109 F.3d 418 (8th Cir. 1996), 96-3520, Iowa Utilities Bd. v. F.C.C.
|Docket Nº:||96-3520, 96-3603, 96-3604 and 96-3608.|
|Citation:||109 F.3d 418|
|Party Name:||IOWA UTILITIES BOARD, Petitioner, v. FEDERAL COMMUNICATIONS COMMISSION; United States of America, Respondents. NATIONAL ASSOCIATION OF REGULATORY UTILITY COMMISSIONERS, Petitioner, v. FEDERAL COMMUNICATIONS COMMISSION; United States of America, Respondents. The SOUTHERN NEW ENGLAND TELEPHONE COMPANY, Petitioner, v. FEDERAL COMMUNICATIONS COMMISSION|
|Case Date:||October 15, 1996|
|Court:||United States Courts of Appeals, Court of Appeals for the Eighth Circuit|
Submitted Oct. 3, 1996.
[Copyrighted Material Omitted]
[Copyrighted Material Omitted]
William Barr, Stamford Connecticut, argued for the local exchanges, and Diane Munns, Des Moines, Iowa, argued for the state utilities boards.
Christopher Wright, Washington, DC, argued for respondents.
David Carpenter, Chicago, Illinois, argued for intervenors.
Before BOWMAN, WOLLMAN and HANSEN, Circuit Judges.
HANSEN, Circuit Judge.
These cases have been consolidated in this circuit by the September 11, 1996 order of the Judicial Panel on Multidistrict Litigation, Docket No. RTC-31, pursuant to Rule 24 of the Rules of Procedure of the Judicial Panel on Multidistrict Litigation. See 28 U.S.C. § 2112(a)(3) (1994). Numerous petitioners have moved this court for a stay pending judicial review of the Federal Communications Commission's First Report and Order. 1 The FCC promulgated the rules and regulations in its First Report and Order pursuant to its reading of its statutory duty to implement the local competition provisions of the Telecommunications Act of 1996 (the Act). 2 This court granted a temporary stay on September 27, 1996, pending oral argument. After hearing oral argument on October 3, 1996, from representatives of the concerned parties, we have decided to stay the operation and effect of only the pricing provisions 3 and the "pick and choose" rule 4 contained in the FCC's First Report and Order pending our final determination of the issues raised by the pending petitions for review.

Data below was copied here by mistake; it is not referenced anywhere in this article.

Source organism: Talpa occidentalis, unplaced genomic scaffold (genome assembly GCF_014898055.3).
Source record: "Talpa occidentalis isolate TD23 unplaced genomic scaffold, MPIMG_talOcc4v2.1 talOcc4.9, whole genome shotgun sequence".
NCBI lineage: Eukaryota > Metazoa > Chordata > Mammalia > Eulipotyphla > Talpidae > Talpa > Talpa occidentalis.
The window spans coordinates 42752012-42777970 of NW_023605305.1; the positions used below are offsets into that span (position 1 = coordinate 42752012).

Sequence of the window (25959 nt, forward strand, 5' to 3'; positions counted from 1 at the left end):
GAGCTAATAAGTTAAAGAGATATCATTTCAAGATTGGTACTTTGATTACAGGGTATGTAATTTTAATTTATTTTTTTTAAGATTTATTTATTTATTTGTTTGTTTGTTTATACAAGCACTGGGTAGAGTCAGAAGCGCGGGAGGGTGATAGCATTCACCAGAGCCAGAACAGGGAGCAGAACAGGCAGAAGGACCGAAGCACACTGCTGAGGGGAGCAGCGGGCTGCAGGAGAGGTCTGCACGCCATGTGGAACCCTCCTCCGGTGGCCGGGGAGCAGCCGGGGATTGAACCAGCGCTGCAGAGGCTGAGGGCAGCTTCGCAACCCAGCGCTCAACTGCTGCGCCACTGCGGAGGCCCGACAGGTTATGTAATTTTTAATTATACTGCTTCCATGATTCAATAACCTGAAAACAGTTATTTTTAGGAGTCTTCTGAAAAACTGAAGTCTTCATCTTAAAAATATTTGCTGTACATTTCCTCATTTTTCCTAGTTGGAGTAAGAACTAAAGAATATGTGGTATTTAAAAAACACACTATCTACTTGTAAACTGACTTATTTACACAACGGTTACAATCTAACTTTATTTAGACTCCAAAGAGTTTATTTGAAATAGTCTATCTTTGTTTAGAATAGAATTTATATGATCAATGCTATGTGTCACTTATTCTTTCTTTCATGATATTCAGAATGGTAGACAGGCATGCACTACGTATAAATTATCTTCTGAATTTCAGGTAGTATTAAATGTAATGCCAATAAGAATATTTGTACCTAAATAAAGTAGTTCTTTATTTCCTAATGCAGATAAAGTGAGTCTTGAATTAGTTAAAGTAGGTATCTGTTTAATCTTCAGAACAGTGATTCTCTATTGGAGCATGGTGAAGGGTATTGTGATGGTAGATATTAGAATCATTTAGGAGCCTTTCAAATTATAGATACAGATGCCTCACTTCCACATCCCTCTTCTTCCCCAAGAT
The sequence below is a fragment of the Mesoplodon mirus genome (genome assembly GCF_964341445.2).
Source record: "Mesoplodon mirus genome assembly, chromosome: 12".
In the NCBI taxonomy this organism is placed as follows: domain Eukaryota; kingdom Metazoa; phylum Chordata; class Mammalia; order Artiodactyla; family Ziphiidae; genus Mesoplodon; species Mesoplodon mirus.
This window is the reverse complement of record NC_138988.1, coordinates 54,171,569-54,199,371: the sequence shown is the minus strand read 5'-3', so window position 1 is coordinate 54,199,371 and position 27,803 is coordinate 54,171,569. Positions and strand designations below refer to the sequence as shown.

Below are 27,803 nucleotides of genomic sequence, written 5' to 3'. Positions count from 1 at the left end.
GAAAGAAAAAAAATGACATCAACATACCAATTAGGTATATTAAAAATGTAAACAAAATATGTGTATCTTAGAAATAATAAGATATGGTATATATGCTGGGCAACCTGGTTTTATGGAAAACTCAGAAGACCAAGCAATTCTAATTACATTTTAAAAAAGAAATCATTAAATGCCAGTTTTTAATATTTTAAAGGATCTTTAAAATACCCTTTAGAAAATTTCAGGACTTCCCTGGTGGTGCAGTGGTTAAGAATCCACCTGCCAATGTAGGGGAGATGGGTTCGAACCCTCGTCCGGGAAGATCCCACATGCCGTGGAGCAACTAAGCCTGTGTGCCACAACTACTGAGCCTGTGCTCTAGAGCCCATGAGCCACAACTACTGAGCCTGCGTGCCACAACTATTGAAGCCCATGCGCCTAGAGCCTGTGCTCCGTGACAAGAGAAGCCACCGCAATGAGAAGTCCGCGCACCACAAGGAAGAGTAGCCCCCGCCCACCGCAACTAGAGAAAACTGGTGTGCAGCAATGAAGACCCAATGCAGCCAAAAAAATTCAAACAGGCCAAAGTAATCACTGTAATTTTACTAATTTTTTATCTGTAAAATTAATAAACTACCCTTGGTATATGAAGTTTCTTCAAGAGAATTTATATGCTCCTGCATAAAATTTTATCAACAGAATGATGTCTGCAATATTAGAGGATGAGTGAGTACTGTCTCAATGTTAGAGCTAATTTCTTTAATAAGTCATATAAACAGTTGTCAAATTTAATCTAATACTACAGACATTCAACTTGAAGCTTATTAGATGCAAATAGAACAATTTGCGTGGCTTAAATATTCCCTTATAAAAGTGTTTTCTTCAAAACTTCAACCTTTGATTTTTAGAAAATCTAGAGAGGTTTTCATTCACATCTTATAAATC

In the Telecommunications Act of 1996, Congress enacted a plan to alter the monopolistic structure of local telephone service markets with an injection of competition. The Act effectively opens up local markets by imposing several new obligations on the existing providers of local telephone service in those markets. The Act refers to the current local providers as "incumbent local exchange carriers" (incumbent LECs). See 47 U.S.C.A. §§ 251(c), (h), 252(j) (West Supp. May 1996). Among other duties, the Act requires incumbent LECs (1) to allow other telecommunication carriers (such as cable television companies and current long-distance providers) to interconnect with the incumbent LEC's existing local network to provide competing local telephone service (interconnection); (2) to provide other telecommunication carriers access to elements of the incumbent LEC's local network on an unbundled
basis (unbundled access); and (3) to sell to other telecommunication carriers, at wholesale rates, any telecommunications service that the incumbent LEC provides to its retail customers (resale). Id. § 251(c).
To accomplish these directives, the Act places a duty on incumbent LECs to privately negotiate, in good faith, comprehensive agreements with other telecommunication carriers seeking to enter the local market. See id. §§ 251(c)(1), 252(a). If the incumbent LEC and the carrier seeking entry are unable to reach a negotiated agreement, either party may petition the respective state utility commission to conduct a compulsory arbitration of the open and disputed issues and arrive at an arbitrated agreement. See id. § 252(b). The final agreement, whether arrived at through negotiation or arbitration, must be approved by the state commission. Id. § 252(e)(1). Certain portions of the Act also require the FCC to participate in the Act's implementation. See, e.g., id. §§ 251(b)(2), (d)(1), (e), 252(e)(5). The FCC's regulations pertaining to the Act form the heart of the controversies at bar.
On August 8, 1996, the FCC released its First Report and Order in which it published its comments and rules regarding the local competition provisions of the Act. The petitioners in this consolidated proceeding, consisting, at the moment, primarily of incumbent LECs and state utility commissions, argue that the FCC exceeded its authority in promulgating these rules. While several of the petitioners object to the FCC's regulations in their entirety, others specifically challenge the FCC's rules regarding the prices that an incumbent LEC may charge an incoming competitor for interconnection, unbundled access to network elements, and resale of its services.
Despite the different approaches, it is clear that all of the petitioners object principally to the FCC's pricing rules. One such rule is a mandate from the FCC that state...
To continue readingFREE SIGN UP